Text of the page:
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6 reasons Slovenia's Eurobasket 2017 championship was so improbable

Slovenia was never supposed to be here. Now, they’re Eurobasket champions.

Thanks to 35 points from Goran Dragic and a group effort to stay afloat when both Dragic and Luka Doncic left with injuries in the second half, Slovenia became the 2017 Eurobasket champions on Sunday, defeating Serbia, 93-85.

But unlike the powerhouse countries like Spain and France, Slovenia wasn’t supposed to be champions today. Instead, they had to persevere through a history that did not set them up for success.

1. Slovenia wasn’t even independent until relatively recently

Instead, it was part of Yugoslavia, a country then comprised of Bosnia and Herzegovina, Macedonia, Croatia, Montenegro, Serbia, and Slovenia. It wasn’t until 1991 that Slovenia declared its independence from Yugoslavia, and it endured a brutal 10-day war in the immediate aftermath.

2. For that reason, Slovenia is a very small country

Take a wild guess at Slovenia’s population. If you thought more than 2.5 million, you thought wrong. More people live in New York City (8.5 million), Los Angeles (3.9 million), and Chicago (2.7 million) than Slovenia (2.1 million).

These are cities, not states and certainly not countries.

3. It also has very little basketball history

After its independence in 1991, Slovenia attempted to compete in Olympic basketball. Attempted.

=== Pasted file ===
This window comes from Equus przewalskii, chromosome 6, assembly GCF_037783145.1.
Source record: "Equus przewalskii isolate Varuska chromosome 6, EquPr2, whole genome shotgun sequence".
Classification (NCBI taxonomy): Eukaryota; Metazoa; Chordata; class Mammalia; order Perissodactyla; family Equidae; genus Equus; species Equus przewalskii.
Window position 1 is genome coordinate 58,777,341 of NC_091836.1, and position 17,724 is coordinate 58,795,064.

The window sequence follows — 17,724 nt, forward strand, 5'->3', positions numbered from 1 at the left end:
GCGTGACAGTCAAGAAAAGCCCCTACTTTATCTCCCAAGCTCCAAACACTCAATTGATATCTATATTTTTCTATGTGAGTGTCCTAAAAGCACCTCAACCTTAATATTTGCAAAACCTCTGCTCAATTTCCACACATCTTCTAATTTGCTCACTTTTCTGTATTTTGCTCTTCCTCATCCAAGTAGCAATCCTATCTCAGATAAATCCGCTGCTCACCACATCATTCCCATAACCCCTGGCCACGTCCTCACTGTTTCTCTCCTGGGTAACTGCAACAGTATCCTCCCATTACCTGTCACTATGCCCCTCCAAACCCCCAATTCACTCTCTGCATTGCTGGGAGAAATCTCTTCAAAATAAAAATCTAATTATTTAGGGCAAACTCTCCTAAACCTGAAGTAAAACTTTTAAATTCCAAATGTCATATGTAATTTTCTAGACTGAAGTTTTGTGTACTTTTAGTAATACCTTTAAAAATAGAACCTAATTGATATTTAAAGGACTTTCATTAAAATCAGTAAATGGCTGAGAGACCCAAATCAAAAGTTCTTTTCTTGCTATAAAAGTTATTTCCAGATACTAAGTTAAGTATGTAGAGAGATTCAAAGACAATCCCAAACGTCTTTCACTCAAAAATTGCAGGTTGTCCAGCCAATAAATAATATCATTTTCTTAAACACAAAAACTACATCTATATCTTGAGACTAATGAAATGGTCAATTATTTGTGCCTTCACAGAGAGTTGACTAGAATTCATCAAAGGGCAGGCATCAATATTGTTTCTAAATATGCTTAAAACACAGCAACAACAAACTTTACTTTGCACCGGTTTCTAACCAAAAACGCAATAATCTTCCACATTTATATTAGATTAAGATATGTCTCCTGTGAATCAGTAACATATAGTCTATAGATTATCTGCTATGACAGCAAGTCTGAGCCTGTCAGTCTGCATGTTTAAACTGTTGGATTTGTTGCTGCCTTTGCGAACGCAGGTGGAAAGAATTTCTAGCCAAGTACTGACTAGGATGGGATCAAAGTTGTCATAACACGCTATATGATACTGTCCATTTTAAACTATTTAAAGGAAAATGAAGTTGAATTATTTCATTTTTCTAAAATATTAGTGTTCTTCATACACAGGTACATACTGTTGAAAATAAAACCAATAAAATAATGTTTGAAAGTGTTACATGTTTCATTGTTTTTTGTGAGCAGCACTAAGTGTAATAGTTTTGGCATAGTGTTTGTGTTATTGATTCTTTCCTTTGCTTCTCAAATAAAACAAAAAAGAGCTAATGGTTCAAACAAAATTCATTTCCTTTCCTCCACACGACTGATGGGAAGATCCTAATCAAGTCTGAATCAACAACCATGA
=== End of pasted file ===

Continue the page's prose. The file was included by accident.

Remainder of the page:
Slovenia failed to qualify for each of the past seven Summer Olympics, qualified and got butchered three times in FIBA World Cup play (2006, 2010, 2014), and never placed higher than fourth in Eurobasket competitions. In fact, between 1993 and 2003, Slovenia never placed higher than 10th.

4. So they never should have gotten past certain teams

Luka Doncic is talented and will be on an NBA roster next season, but Goran Dragic was the only active NBA player on Slovenia’s team. While they were expected to dispatch Ukraine in the first round, Slovenia was supposed to be an afterthought.

Instead, they did away with Kristaps Porzingis, Davis Bertans, and Latvia, then pounded a loaded Spain team — with Pau and Marc Gasol, Willy and Juancho Hernangomez, Ricky Rubio, and Alex Abrines — by 20 before reaching the Eurobasket final.

5. Even in the Final, they weren’t supposed to win

Dragic exploded for 35 points in the first three quarters, and Luka Doncic’s potential as a top-five draft pick in 2018 was on full display. But two strokes of misfortune nearly killed a firm Slovenian hold on the Final.

First, Doncic suffered a left ankle injury in the third quarter and left the game for good. Without him, the brunt of the offensive load was placed on Dragic.

But then late in the fourth quarter, Dragic left the game with a mix of fatigue and cramps of his own.

Without both of their star players, Slovenia watched Serbia take a late lead in the fourth quarter.

6. But they did, and now they’re champions

Thanks to a three-point play by Anthony Randolph (yes, that Anthony Randolph — he became a naturalized Slovenian citizen to compete in the tournament) and a clutch step-back jump shot from Klemen Prepelič, Slovenia put away Serbia, 93-85, to become Eurobasket champions for the first time in their history.

They went an undefeated 9-0 to get there, become the first team to go undefeated and win the championship since 1995. Ironically, it was Yugoslavia which did it then.

Now, Slovenia can rest knowing their mission is complete. Damn, that’s a big deal.